The more consistent “house style” independent bottling range must be established thoughtfully and must be maintainable. It will benefit greatly from doing some advertising for itself. If successful it will generate consumer loyalty. This is it’s great asset. However, those consumers who dislike one of it’s bottlings will be less likely to give its other bottlings a chance. A danger for successful “house style” independent bottling ranges is that the distileries, whose whiskies they rely on, can imitate their products and compete with them. If this happens, the distillery will tend to be at an advantage because it has access to a greater range of it’s own products. Changes in the “house style” independent bottling range will have to be more carefully meditated on. Good deals will take more ingenuity to incorporate.

    As my notes show, I view “house style” independent bottling ranges as pretty risky. That said I wish that more independent bottlers would give it a shot. I’m priviliged to live near Federal Wine and Spirits (Boston, MA) where Joe Howell brings in the only Blackadder available in this country. In my opinion, they put out some of the best bottles around and I would welcome more of the kind of ambission and enthusiasm that they embody in other independent bottlers.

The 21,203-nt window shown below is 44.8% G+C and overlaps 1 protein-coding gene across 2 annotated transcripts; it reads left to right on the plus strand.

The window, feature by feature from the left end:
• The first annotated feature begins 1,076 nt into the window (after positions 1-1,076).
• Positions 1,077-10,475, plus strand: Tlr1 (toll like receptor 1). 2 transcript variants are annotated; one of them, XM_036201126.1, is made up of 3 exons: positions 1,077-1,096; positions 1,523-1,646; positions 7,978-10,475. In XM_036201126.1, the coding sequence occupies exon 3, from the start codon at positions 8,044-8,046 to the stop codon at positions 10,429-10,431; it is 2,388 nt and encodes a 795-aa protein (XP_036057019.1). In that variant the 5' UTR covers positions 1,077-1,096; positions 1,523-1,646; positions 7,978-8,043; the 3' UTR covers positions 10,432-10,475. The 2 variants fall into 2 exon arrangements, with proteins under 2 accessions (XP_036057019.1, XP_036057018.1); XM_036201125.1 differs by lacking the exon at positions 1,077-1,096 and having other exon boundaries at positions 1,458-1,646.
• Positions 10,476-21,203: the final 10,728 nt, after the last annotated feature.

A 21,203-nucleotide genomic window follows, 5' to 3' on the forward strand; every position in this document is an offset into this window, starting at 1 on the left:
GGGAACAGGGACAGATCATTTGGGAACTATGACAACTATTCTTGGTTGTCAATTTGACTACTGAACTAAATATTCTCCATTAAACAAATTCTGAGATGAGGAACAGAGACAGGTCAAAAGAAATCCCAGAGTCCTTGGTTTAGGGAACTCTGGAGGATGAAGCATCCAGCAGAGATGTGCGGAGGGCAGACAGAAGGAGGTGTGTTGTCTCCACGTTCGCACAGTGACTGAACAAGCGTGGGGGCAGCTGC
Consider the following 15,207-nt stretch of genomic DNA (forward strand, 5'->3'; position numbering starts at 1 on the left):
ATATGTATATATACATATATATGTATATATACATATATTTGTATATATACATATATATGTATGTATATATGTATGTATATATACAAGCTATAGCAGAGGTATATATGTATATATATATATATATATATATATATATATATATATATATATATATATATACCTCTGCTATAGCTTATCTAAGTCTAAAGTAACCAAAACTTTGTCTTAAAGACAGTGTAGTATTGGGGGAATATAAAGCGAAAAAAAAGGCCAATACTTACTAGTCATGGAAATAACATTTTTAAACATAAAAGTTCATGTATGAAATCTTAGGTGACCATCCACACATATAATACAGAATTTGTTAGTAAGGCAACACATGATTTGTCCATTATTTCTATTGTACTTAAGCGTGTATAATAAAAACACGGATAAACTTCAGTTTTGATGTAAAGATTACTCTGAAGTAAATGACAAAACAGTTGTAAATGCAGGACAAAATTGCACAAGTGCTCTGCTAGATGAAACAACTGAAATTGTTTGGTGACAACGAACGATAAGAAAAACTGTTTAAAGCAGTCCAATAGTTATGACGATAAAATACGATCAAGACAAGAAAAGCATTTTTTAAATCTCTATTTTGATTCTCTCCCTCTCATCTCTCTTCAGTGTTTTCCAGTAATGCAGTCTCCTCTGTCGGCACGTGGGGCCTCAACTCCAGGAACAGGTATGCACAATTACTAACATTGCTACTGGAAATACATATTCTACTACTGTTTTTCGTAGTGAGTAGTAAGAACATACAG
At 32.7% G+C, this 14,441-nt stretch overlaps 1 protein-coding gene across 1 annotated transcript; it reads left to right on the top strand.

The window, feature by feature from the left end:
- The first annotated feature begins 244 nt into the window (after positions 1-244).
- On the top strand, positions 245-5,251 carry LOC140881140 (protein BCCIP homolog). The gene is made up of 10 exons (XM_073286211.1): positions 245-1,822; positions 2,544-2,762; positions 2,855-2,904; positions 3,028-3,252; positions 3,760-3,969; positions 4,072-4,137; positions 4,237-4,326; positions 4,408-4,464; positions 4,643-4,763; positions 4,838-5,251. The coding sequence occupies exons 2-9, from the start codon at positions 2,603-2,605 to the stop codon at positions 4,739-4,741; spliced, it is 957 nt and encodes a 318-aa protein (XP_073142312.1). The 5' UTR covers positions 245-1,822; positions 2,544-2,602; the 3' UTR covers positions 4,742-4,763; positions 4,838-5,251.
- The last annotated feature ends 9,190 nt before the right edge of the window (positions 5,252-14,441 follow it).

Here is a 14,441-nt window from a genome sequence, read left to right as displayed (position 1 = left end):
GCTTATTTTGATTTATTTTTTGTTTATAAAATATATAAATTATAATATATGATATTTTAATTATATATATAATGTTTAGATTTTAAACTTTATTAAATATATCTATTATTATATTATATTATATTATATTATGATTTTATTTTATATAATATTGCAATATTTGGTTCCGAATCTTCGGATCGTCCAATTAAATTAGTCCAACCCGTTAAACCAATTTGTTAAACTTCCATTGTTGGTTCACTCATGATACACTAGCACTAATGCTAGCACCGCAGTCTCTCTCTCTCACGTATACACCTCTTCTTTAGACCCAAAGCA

5. Interesting topic–I’d never considered it before–and interesting comment, Red. (Joe’s my whisky guru, too.) Making a niche for yourself and standing out from the crowd are not easy things to do. It’s all too easy to resort to gimmickry, and I have to say that I’m turned off by Blackadder’s gimmick of adding bits of barrel char to every Raw Cask bottle (yes, they put the stuff in purposely). They seem to want us to think that they are the one bottler who simply pour the stuff straight out of the cask without filtering of any kind. I guess it gets attention. As for DavidG’s comment that they look for bolder examples of the make, I can attest to that insofar as the one Blackadder I’ve had, the Old Man of Hoy bottling, presumably Highland Park. I found it very difficult to drink, and ended up blending it with the disappointingly bland HP16. I have a Raw Cask Clynelish waiting to be opened–guess I’ll do it soon–and it might be Blackadder’s last chance to make a good impression on me, which just goes to show the tough row IB’s have to hoe. Joe has been very bullish on Blackadder, and I respect his opinion, but when all is said and done you have to decide for yourself, don’t you?